April 25, 2024

Australian Economy Stalls As Consumers Rein In Spending

Australia’s economy grew just 0.2 percent in the last quarter of 2023, official data showed Wednesday, as cost of living pressures weighed on Australian households.

The Australian Bureau of Statistics said growth had hit 1.5 percent during the calendar year, buoyed only by government spending.

Household spending increased just 0.1 percent in the December quarter as spending on food and utilities stalled, amid a sustained cost of living crisis.

“The key story remains the weakness in household consumption”, said economists at National Australia Bank, adding that the country was seeing the slowest annual growth in household spending “in almost 40 years”, not including the Covid pandemic years and the 2008 financial crisis.

Treasurer Jim Chalmers said even a slight improvement in GDP was welcome.

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“Australia’s growth is subdued but relatively steady in the face of higher interest rates, high but moderating inflation and ongoing global economic uncertainty”, Chalmers said in a statement.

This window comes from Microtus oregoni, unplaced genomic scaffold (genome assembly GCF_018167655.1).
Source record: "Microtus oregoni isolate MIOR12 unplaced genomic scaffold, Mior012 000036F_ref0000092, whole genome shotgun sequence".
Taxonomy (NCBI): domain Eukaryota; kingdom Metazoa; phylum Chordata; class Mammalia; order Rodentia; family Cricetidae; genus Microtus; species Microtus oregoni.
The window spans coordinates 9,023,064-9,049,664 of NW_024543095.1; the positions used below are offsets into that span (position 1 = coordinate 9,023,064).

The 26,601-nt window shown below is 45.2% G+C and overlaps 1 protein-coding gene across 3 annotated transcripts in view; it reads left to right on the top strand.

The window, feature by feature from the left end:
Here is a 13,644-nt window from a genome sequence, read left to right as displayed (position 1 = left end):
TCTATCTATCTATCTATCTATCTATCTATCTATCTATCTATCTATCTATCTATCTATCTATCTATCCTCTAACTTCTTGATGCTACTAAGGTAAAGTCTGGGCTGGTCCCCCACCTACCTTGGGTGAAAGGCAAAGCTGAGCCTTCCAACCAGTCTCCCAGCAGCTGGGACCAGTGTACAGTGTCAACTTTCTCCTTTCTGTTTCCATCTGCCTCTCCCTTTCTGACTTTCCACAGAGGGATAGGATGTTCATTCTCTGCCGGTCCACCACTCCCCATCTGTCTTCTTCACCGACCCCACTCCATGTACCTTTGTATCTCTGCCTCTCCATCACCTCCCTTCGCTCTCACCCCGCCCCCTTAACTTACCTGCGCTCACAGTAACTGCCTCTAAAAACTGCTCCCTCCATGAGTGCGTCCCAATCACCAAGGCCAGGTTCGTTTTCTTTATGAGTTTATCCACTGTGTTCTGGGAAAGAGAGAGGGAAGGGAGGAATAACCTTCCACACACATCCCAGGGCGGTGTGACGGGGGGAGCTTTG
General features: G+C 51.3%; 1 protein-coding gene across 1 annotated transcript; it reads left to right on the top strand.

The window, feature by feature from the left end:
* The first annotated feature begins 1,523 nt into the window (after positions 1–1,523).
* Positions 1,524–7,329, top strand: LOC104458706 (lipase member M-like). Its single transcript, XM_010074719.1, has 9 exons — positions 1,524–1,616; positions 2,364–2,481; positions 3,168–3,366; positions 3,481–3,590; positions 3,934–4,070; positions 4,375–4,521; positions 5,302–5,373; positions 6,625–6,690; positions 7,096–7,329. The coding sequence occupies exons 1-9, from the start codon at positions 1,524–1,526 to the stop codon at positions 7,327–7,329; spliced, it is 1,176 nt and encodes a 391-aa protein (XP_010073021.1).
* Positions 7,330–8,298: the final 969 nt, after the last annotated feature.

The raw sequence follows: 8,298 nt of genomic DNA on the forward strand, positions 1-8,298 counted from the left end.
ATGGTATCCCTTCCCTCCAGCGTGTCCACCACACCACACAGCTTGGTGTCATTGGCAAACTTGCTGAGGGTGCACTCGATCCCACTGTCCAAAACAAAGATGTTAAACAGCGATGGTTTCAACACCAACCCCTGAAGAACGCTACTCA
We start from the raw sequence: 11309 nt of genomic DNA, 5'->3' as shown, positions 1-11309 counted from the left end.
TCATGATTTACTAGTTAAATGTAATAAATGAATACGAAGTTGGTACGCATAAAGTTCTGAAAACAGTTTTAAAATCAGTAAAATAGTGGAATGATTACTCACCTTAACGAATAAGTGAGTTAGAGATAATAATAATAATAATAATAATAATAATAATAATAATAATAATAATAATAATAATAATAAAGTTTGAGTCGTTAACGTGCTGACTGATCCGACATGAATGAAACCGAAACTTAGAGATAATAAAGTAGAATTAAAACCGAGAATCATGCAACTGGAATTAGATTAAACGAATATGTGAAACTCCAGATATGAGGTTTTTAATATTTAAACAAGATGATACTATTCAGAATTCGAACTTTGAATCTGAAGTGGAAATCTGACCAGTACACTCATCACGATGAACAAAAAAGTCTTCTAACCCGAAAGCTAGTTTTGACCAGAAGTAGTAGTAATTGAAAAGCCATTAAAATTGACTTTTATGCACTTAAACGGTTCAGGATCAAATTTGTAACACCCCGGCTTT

“Even weak growth is welcome growth in the circumstances”, he added.

Chalmers said that around a quarter of G20 economies have dealt with a recession or have just avoided one.

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Australians were earning more and retaining more of their earnings, something that would be aided by three upcoming tax cuts, he said.

But the treasurer also noted the economic pressures on many as prices remain high for essential goods and services.

“We do acknowledge that many people and small businesses are still doing it tough and we see the impact in these numbers of cost of living pressures which are continuing to bite,” he said.


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